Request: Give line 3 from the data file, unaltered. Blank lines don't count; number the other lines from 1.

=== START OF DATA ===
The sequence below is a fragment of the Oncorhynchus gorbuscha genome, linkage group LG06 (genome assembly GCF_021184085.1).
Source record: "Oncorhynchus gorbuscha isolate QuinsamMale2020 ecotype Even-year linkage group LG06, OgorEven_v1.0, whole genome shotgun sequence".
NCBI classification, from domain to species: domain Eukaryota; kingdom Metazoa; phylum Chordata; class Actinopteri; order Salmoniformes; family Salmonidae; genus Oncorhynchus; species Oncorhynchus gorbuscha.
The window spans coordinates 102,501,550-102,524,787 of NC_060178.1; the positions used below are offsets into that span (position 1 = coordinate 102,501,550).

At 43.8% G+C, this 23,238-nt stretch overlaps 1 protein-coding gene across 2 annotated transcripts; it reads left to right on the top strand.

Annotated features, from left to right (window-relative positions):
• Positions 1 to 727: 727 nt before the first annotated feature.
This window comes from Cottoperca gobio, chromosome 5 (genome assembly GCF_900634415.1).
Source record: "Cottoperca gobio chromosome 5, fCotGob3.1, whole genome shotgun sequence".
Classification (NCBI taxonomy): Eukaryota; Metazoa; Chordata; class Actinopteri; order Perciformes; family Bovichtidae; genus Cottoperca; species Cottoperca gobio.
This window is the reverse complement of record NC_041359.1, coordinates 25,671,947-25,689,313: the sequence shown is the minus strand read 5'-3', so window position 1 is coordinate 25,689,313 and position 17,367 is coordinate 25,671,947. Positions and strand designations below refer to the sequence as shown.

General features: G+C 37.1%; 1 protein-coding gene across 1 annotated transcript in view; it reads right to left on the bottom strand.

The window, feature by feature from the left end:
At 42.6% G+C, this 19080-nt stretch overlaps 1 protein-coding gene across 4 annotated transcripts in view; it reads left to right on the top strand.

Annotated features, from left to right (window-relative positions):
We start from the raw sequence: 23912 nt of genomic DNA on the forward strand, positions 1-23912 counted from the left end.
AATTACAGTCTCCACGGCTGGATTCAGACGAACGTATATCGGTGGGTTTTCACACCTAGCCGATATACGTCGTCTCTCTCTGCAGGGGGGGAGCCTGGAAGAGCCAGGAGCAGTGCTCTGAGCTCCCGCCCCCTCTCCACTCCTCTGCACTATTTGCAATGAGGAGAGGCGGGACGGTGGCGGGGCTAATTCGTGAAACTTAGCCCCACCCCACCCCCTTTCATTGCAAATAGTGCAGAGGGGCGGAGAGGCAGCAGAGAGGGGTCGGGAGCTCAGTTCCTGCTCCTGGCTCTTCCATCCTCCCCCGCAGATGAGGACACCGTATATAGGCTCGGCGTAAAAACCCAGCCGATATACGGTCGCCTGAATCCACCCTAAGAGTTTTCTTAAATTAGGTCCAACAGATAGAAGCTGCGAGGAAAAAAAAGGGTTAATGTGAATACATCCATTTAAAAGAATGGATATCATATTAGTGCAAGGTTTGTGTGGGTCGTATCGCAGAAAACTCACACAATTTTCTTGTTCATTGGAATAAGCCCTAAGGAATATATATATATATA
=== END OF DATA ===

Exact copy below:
NCBI classification, from domain to species: domain Eukaryota; kingdom Metazoa; phylum Chordata; class Actinopteri; order Salmoniformes; family Salmonidae; genus Oncorhynchus; species Oncorhynchus gorbuscha.